In her red headscarfEva Wachter is easily recognisable no matter how colourful the mountain flower meadow around her is. Once a week, the graduate herb expert takes families on a herb ramble in the Brandnertal. This time she is taking guests, grandson Moritz and dog Latisha up to the Tschengla. “Particularly valuable herbs grow up there,” explains Eva, who knows over 500 medicinal plants by name and knows what they are grown for – and against. And if one should slip her mind, Moritz helps her out: her 12-year-old grandson can sometimes give his Herb Granny a run for her money.
It is fantastic up here on this plateau which, at an altitude of 1,250 metres, lies at the entrance to the Brandnertal: between the thinning larches whose green needles gradually turn yellow in the late summer. Against the impressive mountain panorama of the Rätikon. In the middle of the meadow which smells so lovely of summer, of the outdoors, of kinds of flowers. Cow bells ring in the distance. And the view across the five surrounding valleys is enough to make your heart skip a beat.
Welcome refreshment: Eva Wachter refills the drinking bottle
What a scene: a view of Vilschena
A meadow with a view: a special multitude of herbs grows on the Tschengla plateau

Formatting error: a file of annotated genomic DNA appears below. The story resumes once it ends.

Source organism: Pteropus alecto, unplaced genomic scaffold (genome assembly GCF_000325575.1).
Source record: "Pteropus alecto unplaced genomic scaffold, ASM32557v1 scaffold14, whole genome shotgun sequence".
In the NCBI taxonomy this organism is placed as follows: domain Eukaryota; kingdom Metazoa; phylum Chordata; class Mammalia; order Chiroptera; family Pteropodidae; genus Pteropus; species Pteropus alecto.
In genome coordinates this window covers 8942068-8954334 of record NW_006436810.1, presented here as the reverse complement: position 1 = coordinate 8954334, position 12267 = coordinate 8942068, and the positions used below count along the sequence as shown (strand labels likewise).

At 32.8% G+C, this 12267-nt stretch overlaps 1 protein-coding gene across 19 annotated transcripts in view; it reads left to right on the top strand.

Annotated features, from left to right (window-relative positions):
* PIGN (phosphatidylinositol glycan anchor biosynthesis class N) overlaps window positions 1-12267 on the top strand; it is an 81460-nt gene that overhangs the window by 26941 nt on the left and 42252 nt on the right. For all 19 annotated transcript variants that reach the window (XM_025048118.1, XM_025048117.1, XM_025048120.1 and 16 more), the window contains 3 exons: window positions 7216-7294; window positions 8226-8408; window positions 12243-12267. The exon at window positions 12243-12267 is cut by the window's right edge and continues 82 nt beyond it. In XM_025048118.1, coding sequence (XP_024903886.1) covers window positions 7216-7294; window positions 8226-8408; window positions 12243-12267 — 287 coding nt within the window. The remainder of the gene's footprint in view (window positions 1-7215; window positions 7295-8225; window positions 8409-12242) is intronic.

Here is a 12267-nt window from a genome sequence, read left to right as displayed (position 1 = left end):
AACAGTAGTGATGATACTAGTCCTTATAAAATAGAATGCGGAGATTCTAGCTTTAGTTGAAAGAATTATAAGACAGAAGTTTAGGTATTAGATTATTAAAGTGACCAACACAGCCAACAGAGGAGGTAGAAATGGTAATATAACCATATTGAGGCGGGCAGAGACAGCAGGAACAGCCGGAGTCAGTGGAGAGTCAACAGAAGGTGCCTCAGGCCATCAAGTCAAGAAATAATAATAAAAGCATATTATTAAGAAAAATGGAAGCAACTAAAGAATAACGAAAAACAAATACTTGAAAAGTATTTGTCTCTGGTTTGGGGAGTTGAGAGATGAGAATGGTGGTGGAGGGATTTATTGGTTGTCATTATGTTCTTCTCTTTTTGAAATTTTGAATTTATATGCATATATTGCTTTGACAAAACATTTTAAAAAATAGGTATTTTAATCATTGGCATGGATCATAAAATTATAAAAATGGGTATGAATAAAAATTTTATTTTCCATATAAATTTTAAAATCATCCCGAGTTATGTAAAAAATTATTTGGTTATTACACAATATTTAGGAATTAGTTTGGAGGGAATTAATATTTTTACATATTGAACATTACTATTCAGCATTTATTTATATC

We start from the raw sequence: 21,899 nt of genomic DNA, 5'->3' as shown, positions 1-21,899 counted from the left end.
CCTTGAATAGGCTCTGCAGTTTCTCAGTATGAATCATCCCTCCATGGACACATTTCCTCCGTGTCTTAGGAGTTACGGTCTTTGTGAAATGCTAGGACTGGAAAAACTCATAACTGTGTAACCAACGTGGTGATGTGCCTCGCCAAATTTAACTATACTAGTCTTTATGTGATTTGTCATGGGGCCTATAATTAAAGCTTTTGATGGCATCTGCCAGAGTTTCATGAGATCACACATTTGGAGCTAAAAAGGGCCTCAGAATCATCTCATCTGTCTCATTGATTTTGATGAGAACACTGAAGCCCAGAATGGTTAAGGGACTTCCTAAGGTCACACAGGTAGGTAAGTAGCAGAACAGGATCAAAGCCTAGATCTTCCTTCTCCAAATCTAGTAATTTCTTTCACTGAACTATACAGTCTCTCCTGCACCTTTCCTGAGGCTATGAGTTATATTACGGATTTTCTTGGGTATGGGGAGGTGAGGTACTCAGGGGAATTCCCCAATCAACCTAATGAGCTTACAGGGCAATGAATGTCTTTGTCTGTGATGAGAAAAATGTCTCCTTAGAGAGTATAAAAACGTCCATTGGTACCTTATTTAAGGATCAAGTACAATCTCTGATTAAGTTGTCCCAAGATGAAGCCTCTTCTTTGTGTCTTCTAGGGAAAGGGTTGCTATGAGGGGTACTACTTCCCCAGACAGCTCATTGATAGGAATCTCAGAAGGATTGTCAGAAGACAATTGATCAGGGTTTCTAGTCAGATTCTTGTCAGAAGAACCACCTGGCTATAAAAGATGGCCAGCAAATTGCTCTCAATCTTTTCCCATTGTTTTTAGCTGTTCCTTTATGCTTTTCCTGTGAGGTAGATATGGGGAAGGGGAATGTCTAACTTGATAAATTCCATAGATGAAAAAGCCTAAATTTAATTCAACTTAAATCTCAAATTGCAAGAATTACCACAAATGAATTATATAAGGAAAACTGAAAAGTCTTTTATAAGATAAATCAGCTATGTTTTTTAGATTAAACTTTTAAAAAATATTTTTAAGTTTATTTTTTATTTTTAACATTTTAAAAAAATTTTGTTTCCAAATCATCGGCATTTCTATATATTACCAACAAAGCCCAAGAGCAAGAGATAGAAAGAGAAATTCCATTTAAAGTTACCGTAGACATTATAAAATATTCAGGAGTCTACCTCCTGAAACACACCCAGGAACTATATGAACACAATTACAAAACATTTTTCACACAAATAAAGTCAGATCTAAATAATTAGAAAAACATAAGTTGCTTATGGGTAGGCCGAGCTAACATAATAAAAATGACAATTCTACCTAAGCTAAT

After the hike, the guests make their own tincture or ointment from the herbs
Eva Wachter roams through the countryside with us big and small herb apprentices: she finds eyebright, common yarrow and ribwort on today’s ramble.“ Sometimes we dry the herbs afterwards in order to have an exquisite tea later on,” she explains. “ Frequently, however, the guests and I mix the herbs to make a tincture or we make an ointment in a herb workshop following the tour.”
It is great to be able to not only know the difference between larches and fir trees or between poppies and dandelions. When you can suddenly recognise horsetail, burnet and coltsfoot in a mountain meadow, your experience with Mother Nature is much more intensive, you simply see more when you are out and about in the great outdoors.
Each ramble is different.
You discover new plants
over and again.
I love taking these rambles. The countryside looks different every single time – sometimes I discover blossoming orchids, then another time I’ll discover a completely new plant. Herbs are my major passion! It is great that this ancient knowledge has once again become important to us